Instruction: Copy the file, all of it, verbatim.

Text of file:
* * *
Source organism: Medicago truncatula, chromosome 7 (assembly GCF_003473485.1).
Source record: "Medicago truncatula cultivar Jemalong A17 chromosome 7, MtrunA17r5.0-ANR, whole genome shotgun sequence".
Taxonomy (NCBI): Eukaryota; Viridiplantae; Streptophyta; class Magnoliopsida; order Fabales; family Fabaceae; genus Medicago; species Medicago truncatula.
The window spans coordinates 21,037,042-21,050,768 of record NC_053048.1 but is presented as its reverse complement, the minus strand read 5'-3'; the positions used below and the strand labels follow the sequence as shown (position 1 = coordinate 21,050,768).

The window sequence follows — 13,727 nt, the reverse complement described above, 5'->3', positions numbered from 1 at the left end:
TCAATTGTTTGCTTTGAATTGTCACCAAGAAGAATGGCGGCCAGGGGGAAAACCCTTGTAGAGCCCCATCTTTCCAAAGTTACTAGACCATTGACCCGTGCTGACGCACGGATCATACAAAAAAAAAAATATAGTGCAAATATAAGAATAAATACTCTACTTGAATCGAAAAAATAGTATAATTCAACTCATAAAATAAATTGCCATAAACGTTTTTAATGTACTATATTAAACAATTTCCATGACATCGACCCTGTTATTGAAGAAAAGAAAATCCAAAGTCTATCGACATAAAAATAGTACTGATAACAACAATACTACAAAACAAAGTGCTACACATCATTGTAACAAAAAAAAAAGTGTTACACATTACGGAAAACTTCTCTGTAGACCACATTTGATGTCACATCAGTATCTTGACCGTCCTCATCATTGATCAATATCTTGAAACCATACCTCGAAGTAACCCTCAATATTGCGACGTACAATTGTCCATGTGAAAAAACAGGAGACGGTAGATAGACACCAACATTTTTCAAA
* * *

Source organism: Medicago truncatula, chromosome 7 (assembly GCF_003473485.1).
Source record: "Medicago truncatula cultivar Jemalong A17 chromosome 7, MtrunA17r5.0-ANR, whole genome shotgun sequence".
Taxonomy (NCBI): Eukaryota; Viridiplantae; Streptophyta; class Magnoliopsida; order Fabales; family Fabaceae; genus Medicago; species Medicago truncatula.
The window spans coordinates 21,037,042-21,050,768 of record NC_053048.1 but is presented as its reverse complement, the minus strand read 5'-3'; the positions used below and the strand labels follow the sequence as shown (position 1 = coordinate 21,050,768).

The window sequence follows — 13,727 nt, the reverse complement described above, 5'->3', positions numbered from 1 at the left end:
TCAATTGTTTGCTTTGAATTGTCACCAAGAAGAATGGCGGCCAGGGGGAAAACCCTTGTAGAGCCCCATCTTTCCAAAGTTACTAGACCATTGACCCGTGCTGACGCACGGATCATACAAAAAAAAAAATATAGTGCAAATATAAGAATAAATACTCTACTTGAATCGAAAAAATAGTATAATTCAACTCATAAAATAAATTGCCATAAACGTTTTTAATGTACTATATTAAACAATTTCCATGACATCGACCCTGTTATTGAAGAAAAGAAAATCCAAAGTCTATCGACATAAAAATAGTACTGATAACAACAATACTACAAAACAAAGTGCTACACATCATTGTAACAAAAAAAAAAGTGTTACACATTACGGAAAACTTCTCTGTAGACCACATTTGATGTCACATCAGTATCTTGACCGTCCTCATCATTGATCAATATCTTGAAACCATACCTCGAAGTAACCCTCAATATTGCGACGTACAATTGTCCATGTGAAAAAACAGGAGACGGTAGATAGACACCAACATTTTTCAAA